So, if you’re still keen to enjoy indoor blooms, you could opt for a faux orchid in a vase ($30 at Home Depot) or a weeping fig in a rattan basket ($79 at Lowes).

7. Use an air purifier

An air purifier in a bedroom in front of a bed and bedside cabinet

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Investing in an air purifier will help you battle pollen and other allergens. But how do air purifiers work? An air purifier improves indoor air quality by drawing in air and passing it through a series of filters. These filters collect pollutants before circulating the purified air back into your home. 

When buying an air purifier, it’s worth knowing how the filters work to get the best product for what you need. A product with two filters — a pre-filter and an HEPA filter — is best. A pre-filter will remove pet fur, human hair, and large particles before the air passes through the main HEPA filter. A HEPA must meet certain efficiency standards and should, in theory, remove 99.97% of dust, pollen, mold, bacteria and any airborne particles with a size of 0.3 microns.

If you already have an air purifier and feel it is underperforming, it might be worth checking to see if your filters need cleaning or replacing — Universal Air Filter recommends doing so every 90 days.

8. Vacuum carpets and steam clean hard floors regularly 

During the pollen season, particularly when the pollen count is high, it’s worth cleaning your floors more regularly than usual. Choose a vacuum with a true HEPA filter designed to trap 99.97% of all particles 0.3 microns or larger in size. If you have a bagless vacuum, carefully empty the contents into an outside bin after each use to prevent the allergens from becoming airborne again in your home. 

A steam mop, like Shark’s Steam Pocket Mop ($69 at Amazon), is a good option when cleaning hard floors. 

9. Remove your shoes

Shoes on patterned doormat in hallway

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To avoid pollen being trampled throughout your house, place a door mat at each entryway, wipe your shoes clean before entering, and then leave your shoes in the garage or the hallway before entering the main living space.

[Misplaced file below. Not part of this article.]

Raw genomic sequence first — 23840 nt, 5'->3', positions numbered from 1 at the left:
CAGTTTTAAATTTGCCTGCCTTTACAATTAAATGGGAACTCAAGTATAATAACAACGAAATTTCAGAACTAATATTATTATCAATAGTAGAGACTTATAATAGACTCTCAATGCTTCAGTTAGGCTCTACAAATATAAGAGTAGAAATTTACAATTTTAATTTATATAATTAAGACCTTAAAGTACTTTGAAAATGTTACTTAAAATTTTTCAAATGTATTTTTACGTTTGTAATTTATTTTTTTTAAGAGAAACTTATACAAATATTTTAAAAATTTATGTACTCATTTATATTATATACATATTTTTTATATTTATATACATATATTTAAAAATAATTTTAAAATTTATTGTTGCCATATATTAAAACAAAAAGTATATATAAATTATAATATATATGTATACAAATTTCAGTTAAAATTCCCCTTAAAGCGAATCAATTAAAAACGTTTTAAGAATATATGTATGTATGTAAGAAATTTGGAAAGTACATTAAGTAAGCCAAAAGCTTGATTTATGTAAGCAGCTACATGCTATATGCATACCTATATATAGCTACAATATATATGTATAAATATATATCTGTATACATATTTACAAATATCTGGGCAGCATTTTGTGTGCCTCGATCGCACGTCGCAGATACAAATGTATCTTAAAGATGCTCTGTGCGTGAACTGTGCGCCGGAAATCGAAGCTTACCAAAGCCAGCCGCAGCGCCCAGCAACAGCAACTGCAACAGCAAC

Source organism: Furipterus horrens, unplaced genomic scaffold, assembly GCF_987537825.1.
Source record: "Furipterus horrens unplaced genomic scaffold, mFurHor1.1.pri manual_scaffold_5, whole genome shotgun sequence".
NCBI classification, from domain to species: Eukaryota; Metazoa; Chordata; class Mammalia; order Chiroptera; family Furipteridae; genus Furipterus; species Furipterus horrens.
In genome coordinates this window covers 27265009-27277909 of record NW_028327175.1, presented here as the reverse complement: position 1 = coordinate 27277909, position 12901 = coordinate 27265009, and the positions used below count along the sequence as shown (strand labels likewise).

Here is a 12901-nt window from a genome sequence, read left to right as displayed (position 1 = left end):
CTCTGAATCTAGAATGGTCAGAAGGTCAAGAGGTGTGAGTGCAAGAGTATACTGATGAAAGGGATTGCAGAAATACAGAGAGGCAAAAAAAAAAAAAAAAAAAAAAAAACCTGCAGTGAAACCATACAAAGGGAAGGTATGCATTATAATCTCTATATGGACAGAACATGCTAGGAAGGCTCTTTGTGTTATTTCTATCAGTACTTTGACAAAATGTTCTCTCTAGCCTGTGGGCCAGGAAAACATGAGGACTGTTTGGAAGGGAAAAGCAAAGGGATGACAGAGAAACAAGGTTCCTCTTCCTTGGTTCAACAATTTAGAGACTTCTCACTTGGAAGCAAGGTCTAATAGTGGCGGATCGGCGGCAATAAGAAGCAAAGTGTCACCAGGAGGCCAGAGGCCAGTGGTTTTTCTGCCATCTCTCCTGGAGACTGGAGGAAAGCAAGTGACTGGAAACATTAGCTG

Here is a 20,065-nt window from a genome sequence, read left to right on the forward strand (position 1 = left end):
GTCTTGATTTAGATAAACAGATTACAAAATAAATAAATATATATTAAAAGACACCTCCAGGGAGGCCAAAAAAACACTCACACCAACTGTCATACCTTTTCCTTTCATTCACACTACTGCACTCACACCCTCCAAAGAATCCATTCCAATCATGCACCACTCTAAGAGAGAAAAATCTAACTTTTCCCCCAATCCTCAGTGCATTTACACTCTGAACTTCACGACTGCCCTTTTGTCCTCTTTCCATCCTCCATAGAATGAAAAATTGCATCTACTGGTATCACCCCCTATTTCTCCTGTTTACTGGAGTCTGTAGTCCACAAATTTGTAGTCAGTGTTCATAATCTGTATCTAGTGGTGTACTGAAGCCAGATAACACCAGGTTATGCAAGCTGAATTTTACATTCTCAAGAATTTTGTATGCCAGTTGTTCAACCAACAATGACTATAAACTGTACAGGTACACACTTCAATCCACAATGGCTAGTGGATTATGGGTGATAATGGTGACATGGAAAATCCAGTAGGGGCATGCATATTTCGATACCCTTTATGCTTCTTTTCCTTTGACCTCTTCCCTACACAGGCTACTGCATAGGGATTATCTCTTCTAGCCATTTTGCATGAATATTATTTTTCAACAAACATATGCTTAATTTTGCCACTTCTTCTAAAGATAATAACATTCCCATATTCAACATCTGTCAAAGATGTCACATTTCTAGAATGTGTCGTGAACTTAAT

This simple step will capture pollen before it makes its way into your home. It’s also a good habit to continue, as it will keep your floors cleaner. This diamond-patterned indoor doormat ($33 at Home Depot) is attractive and washable, making it a practical choice.

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Camilla Sharman
Staff Writer, Homes

Camilla Sharman has worked in publishing and marketing for over 30 years and has covered a wide range of sectors within the business and consumer industries both as a feature, content, and freelance writer.  

As a business journalist, Camilla has researched articles for many different sectors from the jewellery industry to finance and tech, charities, and the arts. Whatever she’s covered, she enjoys delving deep and learning the ins and out of different topics, then conveying her research within engaging content that informs the reader. In her spare time, when she’s not in her kitchen experimenting with a new recipe, you’ll find her keeping fit at the gym. In the pool, stretching at a yoga class, or on a spin bike, exercise is her escape time. She also loves the great outdoors and if she’s not pottering about in her garden, she’ll be jumping on her bike for a gentle cycle ride.